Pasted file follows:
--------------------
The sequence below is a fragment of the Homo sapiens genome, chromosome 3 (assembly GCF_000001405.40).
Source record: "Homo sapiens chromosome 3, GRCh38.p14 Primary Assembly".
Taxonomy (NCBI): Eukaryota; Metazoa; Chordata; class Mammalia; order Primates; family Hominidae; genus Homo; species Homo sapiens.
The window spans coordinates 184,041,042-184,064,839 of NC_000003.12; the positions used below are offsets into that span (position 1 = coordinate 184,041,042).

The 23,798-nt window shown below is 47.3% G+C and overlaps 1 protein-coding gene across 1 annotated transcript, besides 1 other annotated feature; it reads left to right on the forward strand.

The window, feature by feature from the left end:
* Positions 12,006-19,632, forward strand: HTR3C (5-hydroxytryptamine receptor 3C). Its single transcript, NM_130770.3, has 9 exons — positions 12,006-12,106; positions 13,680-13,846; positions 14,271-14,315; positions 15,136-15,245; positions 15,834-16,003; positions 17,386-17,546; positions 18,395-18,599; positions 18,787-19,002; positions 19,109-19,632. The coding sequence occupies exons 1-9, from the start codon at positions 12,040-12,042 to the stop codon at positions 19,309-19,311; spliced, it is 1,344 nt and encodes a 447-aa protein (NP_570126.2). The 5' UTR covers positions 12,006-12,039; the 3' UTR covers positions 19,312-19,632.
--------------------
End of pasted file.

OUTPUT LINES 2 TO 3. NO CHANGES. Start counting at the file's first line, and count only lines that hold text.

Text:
Source record: "Homo sapiens chromosome 3, GRCh38.p14 Primary Assembly".
Taxonomy (NCBI): Eukaryota; Metazoa; Chordata; class Mammalia; order Primates; family Hominidae; genus Homo; species Homo sapiens.